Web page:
Visit The Ruien, a truly unique attraction, and walk through Antwerp's former canals and sewers. During this adventurous and astonishing underground walk you'll discover some of Antwerp's exciting and rich history.
Sewers, streams and ramparts have criss-crossed the city since the Middle Ages. This network of waterways provided Antwerp with drinking water and an inland port. Later, the waterways served as sewers. They were eventually covered with vaulted ceilings. This unique piece of heritage disappeared from view.
Now you can rediscover this hidden patrimony. A visit to The Ruien is a walk along old vaulted ceilings, narrow canals, bridges, sewers and sluices. You'll get a peak at the underbelly of the city and hear secretive anecdotes and fascinating facts from the distant and recent past.
Located at the foot of the Atomium, Mini-Europe is the only park where you can have a whistle-stop tour of Europe in a few short hours. A truly unique journey! Enjoy a stroll taking in the typical atmosphere of the most beautiful towns of the old Continent.
The incomparable chimes of Big Ben welcome you to the heart of London. The gondolas and mandolins invite you to discover the charms of Venice. Follow the TGV high-speed train from Paris to the other end of France. You can make the models work yourself: the eruption of Vesuvius, the fall of the Berlin Wall, a bull-fight in Seville, the take off of the Ariane spaceship and many others. All in all, 350 models and sites with an unequalled level of craftsmanship. Visit also the European area, packed with interactive multimedia games and the exhibition.
Unavoidable icon of Brussels en Belgium, important place for international tourism, unique creation in the history of architecture and emblematic vestige of the World fair in Brussels, the Atomium is today the most popular tourist attraction of Europe’s Capital.
The Atomium was constructed for the first post-war universal world exhibition (EXPO 58) The nine spheres represent an iron crystal magnified 165 billion times. They represent the faith one had in the power of science and moreover in nuclear power.
Near the Basilica, the Belgian Chocolate Village is one of the largest museums dedicated to chocolate. The scenographic tour displays and explains the stages of the manufacture of chocolate, its uses, its history, its benefits, its economy and its diversity. It appeals to all the visitor’s senses while a tropical greenhouse reproduces the conditions of cocoa cultivation. Thanks to the chocolate workshop integrated in the museum tour you experience the daily work of the artisan chocolate makers who let you taste their last creations.
Take a 12-mile ride, from the coast to the slopes of Snowdon, on North Wales' newest railway. Enjoy the spectacular scenery while our massive locomotives take you past lakes, mountains and forest as they twist and turn on their way to the very heart of Snowdonia itself.
The climbing park in Rotterdam has 7 different courses in living trees ranging in various heights and levels of difficulty. Climbing may take up to 3 hours max (including instruction), but you can choose to shorten this time. The climbing park is interesting for young and old people, between ages of 7 (length 1.20m) and 80 years old. For the smallest monkeys there’s a free playwood.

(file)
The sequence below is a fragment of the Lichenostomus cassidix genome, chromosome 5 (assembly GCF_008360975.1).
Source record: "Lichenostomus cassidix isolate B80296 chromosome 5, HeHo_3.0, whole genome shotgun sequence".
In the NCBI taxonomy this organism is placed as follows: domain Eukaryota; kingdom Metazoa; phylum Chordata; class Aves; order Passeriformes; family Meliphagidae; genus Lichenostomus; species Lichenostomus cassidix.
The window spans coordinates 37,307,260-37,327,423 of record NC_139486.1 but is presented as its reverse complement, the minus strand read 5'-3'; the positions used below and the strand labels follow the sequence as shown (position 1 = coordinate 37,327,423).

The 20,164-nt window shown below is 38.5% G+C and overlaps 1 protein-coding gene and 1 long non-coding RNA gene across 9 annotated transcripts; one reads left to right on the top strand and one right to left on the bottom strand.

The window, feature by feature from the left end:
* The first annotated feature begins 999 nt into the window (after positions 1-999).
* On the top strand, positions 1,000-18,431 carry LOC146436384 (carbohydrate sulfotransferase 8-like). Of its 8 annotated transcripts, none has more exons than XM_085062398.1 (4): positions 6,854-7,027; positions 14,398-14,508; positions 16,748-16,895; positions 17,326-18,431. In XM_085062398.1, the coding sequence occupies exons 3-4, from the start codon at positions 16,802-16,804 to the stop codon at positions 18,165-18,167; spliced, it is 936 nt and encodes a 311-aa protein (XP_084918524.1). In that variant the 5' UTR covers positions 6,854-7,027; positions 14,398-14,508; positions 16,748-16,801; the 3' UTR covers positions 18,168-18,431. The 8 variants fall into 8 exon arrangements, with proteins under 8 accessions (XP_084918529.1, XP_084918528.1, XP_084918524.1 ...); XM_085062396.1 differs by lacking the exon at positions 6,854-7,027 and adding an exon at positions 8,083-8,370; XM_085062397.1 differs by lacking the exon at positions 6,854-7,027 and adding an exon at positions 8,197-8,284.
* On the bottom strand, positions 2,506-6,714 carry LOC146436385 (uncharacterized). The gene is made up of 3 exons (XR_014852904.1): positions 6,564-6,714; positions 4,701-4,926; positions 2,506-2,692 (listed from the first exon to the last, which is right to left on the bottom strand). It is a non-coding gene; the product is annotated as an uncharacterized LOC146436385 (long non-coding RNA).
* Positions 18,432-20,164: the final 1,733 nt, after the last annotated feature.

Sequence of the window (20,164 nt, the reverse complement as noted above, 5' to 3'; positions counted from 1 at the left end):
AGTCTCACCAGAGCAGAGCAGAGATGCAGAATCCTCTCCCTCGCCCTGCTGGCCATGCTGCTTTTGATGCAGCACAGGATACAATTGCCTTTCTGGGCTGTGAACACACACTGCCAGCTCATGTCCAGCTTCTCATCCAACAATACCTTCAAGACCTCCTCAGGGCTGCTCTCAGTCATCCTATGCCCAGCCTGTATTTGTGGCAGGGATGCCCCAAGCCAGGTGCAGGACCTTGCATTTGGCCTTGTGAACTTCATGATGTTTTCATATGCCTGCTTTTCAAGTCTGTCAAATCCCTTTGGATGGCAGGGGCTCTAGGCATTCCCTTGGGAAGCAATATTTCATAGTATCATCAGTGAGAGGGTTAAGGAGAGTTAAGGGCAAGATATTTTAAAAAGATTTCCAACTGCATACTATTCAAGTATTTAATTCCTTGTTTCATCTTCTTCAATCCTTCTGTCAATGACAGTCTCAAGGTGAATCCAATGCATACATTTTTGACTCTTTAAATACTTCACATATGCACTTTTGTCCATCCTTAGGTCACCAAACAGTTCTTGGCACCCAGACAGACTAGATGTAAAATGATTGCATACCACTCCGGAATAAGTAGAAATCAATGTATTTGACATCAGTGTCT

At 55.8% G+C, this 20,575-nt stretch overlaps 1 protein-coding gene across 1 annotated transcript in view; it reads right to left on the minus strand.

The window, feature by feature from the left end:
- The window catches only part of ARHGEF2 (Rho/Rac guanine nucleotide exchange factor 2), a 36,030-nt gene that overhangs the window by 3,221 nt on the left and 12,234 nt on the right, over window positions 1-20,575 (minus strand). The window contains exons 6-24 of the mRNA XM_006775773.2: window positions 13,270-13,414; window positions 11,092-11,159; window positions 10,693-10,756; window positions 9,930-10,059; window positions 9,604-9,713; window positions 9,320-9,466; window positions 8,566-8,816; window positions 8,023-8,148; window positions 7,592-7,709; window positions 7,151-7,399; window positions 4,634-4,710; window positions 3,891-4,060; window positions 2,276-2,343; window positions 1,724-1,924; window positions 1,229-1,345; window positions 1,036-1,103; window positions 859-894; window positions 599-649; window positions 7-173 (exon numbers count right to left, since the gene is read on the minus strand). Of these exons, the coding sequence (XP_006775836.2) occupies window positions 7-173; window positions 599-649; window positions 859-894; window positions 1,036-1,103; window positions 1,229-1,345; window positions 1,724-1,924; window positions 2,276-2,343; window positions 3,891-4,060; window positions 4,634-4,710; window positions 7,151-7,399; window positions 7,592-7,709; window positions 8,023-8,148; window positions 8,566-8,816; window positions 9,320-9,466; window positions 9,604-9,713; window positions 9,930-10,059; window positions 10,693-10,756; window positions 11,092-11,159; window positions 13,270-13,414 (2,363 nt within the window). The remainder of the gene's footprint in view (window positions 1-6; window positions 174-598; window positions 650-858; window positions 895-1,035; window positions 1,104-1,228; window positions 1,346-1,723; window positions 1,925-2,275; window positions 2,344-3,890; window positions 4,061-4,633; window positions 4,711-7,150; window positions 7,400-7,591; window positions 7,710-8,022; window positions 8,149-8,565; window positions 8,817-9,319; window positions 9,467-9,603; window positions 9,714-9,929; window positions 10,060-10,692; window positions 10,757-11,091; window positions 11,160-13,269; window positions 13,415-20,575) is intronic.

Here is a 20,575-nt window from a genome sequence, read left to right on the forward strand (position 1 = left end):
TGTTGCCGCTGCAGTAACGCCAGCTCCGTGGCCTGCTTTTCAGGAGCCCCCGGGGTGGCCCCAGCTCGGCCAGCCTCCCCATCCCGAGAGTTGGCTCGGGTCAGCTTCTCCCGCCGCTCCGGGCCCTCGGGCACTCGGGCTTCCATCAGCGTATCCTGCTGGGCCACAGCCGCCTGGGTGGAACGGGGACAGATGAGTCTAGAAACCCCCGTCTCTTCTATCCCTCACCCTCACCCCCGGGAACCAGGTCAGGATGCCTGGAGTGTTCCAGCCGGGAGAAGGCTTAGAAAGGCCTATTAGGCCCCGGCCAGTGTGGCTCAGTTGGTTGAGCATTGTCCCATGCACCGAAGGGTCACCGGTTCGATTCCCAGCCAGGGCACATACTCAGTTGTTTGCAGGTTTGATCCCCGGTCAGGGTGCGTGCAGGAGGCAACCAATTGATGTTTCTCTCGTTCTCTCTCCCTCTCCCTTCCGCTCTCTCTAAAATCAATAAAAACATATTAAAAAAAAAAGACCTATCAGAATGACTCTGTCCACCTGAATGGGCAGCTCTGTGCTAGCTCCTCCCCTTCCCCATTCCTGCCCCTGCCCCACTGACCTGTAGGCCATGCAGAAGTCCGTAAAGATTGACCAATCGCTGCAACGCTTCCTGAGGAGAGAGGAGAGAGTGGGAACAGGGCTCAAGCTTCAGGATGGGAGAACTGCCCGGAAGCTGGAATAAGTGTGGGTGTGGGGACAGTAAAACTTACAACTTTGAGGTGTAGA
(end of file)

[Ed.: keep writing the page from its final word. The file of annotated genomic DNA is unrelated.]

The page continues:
Marton Mere Local Nature Reserve, home to hundreds of species of wildlife, is nationally recognised as a Site of Special Scientific Interest, not bad considering it was once a part of the town’s rubbish tip!
There’s nothing quite like a day at the seaside, and Blackpool is one of the best beach resorts you will find in the UK. It was even recently awarded its first ever Blue Flag, putting it on par with other world renowned sites including the Mediterranean Sea and the Pacific coastline.
The Pembrokeshire coast is wild, gorgeous and beautifully looked after. For family activity holidays, it’s a nature lab one minute and an adventure playground the next. It’s heaven for wildlife-watching, watersports and walking, and lovely for romantic escapes, too. When you’re ready to chill out after all that fresh air, there are cosy pubs, spa treatments and fabulous sunsets to enjoy.
The High Fens-Eifel Nature Park in eastern Belgium is doubtless one of the most beautiful regions in the country. At 72,000 hectares it is also one of the largest and most emblematic nature parks in Wallonia.
With its moorlands and peat bogs, forests and streams, man-made reservoirs, and picturesque villages, the High Fens-Eifel Nature Park offers an amazing palette of landscapes worthy of the most beautiful picture postcards less than an hour from Liège.
If you like it tranquil, treat yourself and your family to a boat trip over one or more lakes in the Eifel Lake District and enjoy the beautiful landscape from the water.
Four passenger ships with their crews provide the framework for a few pleasant hours in the Eifel. With the RURSEE-BAHN you can take a one-hour tour to the nearby spa town of Heimbach. During this romantic drive over Hasenfeld, through the town of Heimbach, along the castle, the small reservoir, the art nouveau power plant and adjacent national park, you will learn about these sights.
Woods, water, wilderness - the only National Park in North Rhine-Westfalia is worth exploring with a ranger.
The Eifel National Park extends over an area of approx. 110 square kilometres in the middle of the Hohes Venn Eifel nature park. The large protected area offers almost entirely undisturbed living space for wild cats and black storks, among other animals. In the early summer, the yellow broom flowers turn the Eifel National Park golden.